At the beginning of December I said: "All I want for Christmas is the ability to go without sleep" which seemed like the most feasible way to pack it all in during the holidays. I was up until 2am or later over ten times this past month, but if Santa infused me with extra energy at night, he forgot to make up for it during the days, and the effects of sleep deprivation still linger, (which may explain why I stayed in pajamas for more than half of today, and left my mom tending kids while I climbed back into bed to hibernate for three full hours.)
Here's an excerpt from an email I sent to my brother several weeks ago regarding my inability to fit into life everything I'd like to make time for:
"it's not a general "life is busy" complaint, but rather a nearly painful awareness that for any one thing I get done, there are twenty things pushed to the backburner that I'd love to get done--but when? I need a lifetime for each aspect of me. There is an artist in there somewhere, a musician, a performer, an actor, a designer, a journalist, an architect, an explorer, a traveler, a physicist, a therapist, even a cowgirl, etc, etc., but no part of me gets much time to shine since there are so many parts competing for the ten minutes per week I can offer them. In any given day there is what has to be done, what should be done, and what I'd just plain like to do, but I rarely get through what has to be done, which means the other two hardly have a prayer.
You may have already diagnosed me as suffering from CDIAA (Can't Do It All Anxiety), and it's possible you have the same disorder. But the good news is I've come up with an antidote to the condition, and it has done wonders for my state of well-being. If you like the idea, adopt it for yourself and see if you don't feel better too.
(Drum roll please...)
***Stop looking ahead all the time, darn it!***
That's right. You heard me. Enough with the calendaring, planning, list making, goal setting, and generally overwhelming ourselves with "To-Do's". There are too many "I dids" getting left in the dust--under-appreciated, under-celebrated, and often buried under mental piles of what remains to be done.
Now, I do realize this 'looking behind' business will be tricky as we all 'look ahead' to the new year in front of us. With 38 New Year's resolutions of my own for the upcoming year, I'm obviously not opposed to looking forward. My beef lies with forgetting and neglecting the precious acheivements that lay behind us, in the wake of our ambition and productivity barreling forward.
If we only look ahead, and forget to look behind sometimes, we'll miss what we've actually accomplished. The "dids" deserve more credit than they usually get, and they make us feel fantastically productive.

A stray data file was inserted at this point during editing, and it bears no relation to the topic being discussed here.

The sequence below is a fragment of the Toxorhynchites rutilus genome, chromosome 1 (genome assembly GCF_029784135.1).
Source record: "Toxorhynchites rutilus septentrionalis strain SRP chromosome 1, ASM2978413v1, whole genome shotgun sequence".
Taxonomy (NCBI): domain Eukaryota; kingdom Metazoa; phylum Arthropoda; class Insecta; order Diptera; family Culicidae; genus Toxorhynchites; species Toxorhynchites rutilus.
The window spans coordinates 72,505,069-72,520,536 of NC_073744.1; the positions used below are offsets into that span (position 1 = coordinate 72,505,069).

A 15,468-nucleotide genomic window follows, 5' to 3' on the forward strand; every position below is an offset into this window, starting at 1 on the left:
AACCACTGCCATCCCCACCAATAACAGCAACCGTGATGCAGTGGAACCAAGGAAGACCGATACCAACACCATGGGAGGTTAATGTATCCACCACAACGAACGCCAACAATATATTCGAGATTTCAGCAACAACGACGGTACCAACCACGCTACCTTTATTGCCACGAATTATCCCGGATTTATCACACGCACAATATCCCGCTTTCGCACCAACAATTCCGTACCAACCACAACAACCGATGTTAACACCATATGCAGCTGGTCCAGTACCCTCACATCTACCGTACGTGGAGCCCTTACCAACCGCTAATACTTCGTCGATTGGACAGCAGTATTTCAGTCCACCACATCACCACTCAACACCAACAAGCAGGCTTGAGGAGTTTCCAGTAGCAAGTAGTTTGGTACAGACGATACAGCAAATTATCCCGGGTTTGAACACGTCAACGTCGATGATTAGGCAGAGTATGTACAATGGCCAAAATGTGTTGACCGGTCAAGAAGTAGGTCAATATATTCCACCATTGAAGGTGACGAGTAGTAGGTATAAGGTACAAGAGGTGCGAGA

For example: Since my last blog entry in, uh, September (slap my hand), here's a few things I have *done*. And no, writing a blog entry (on this blog, anyway) was not one of those things, but consider this my restitution. By the way, I don't expect anyone to read the whole list since just a glance at it will make my point quite handily, but I do hope to inspire you to make one of your own and then properly celebrate your amazingness.
Underwent and healed from surgery, saw three kids through four months of school, homework and projects, had columns in our house covered in stone, carpet put in our new loft and braces put on our son. Designed and published 2 family books, taught photography workshop, signed off on son's wolf badge, and volunteered in two classrooms twice a month. Celebrated 37th birthday, survived a bee venom reaction, enrolled son in Tae Kwon Do, hosted multiple activities, parties, and family holiday gatherings at our house for a total of 122 guests. Went to Disneyland twice, Legoland four times, and Pretend City more times than I can count, made Halloween costumes, toured a police station, served in a homeless shelter, gave a talk and taught lessons in church. Attended a son's play, a friend's wedding, a nephew's baptism, (and sent my family to Utah for a neice's), watched my children perform, cheered my husband on in P-90X, and new job responsibilities at work. Read 6 books, sent 350 Christmas cards, took holiday photos for 10 families, and maxed out our 40 hours of free music listening on Pandora (blame Christmas music). Attended the temple, fulfilled a calling, went to parties, book clubs and activities. Sang in Christmas program, renewed acquaintances with old friends, and celebrated awards for school and scouts. Ended a thirteen week challenge to record personal stories, cleaned out multiple closets and countless drawers, reorganized garage two times, scrubbed windows, toilets, showers, sinks, cars and bodies, and baked all kinds of fattening goodies. Cooked I don't know how many meals, changed I don't know how many diapers, shopped for I don't know how many groceries and household supplies, wrapped too many gifts, and did about a million loads of laundry. Cut three heads of hair three times each, decorated and undecorated the house for three holidays and two birthdays, started new journals, potty trained a son, filmed scenes for church media, and told a husband I loved him every day.
The list could go on and on, but I get exhausted writing it. (Remember that sleep deprivation thing?) It's nice, though, to look back over the months, and see I have something to show for them. Many of you have even more to show for your time--like new babies, running marathons, exciting travels, or big moves--to name a few, but regardless of what our lists contain, we should all pat ourselves on the back, and
take a moment today
to celebrate yesterday
before moving on to tomorrow.
Happy New Year!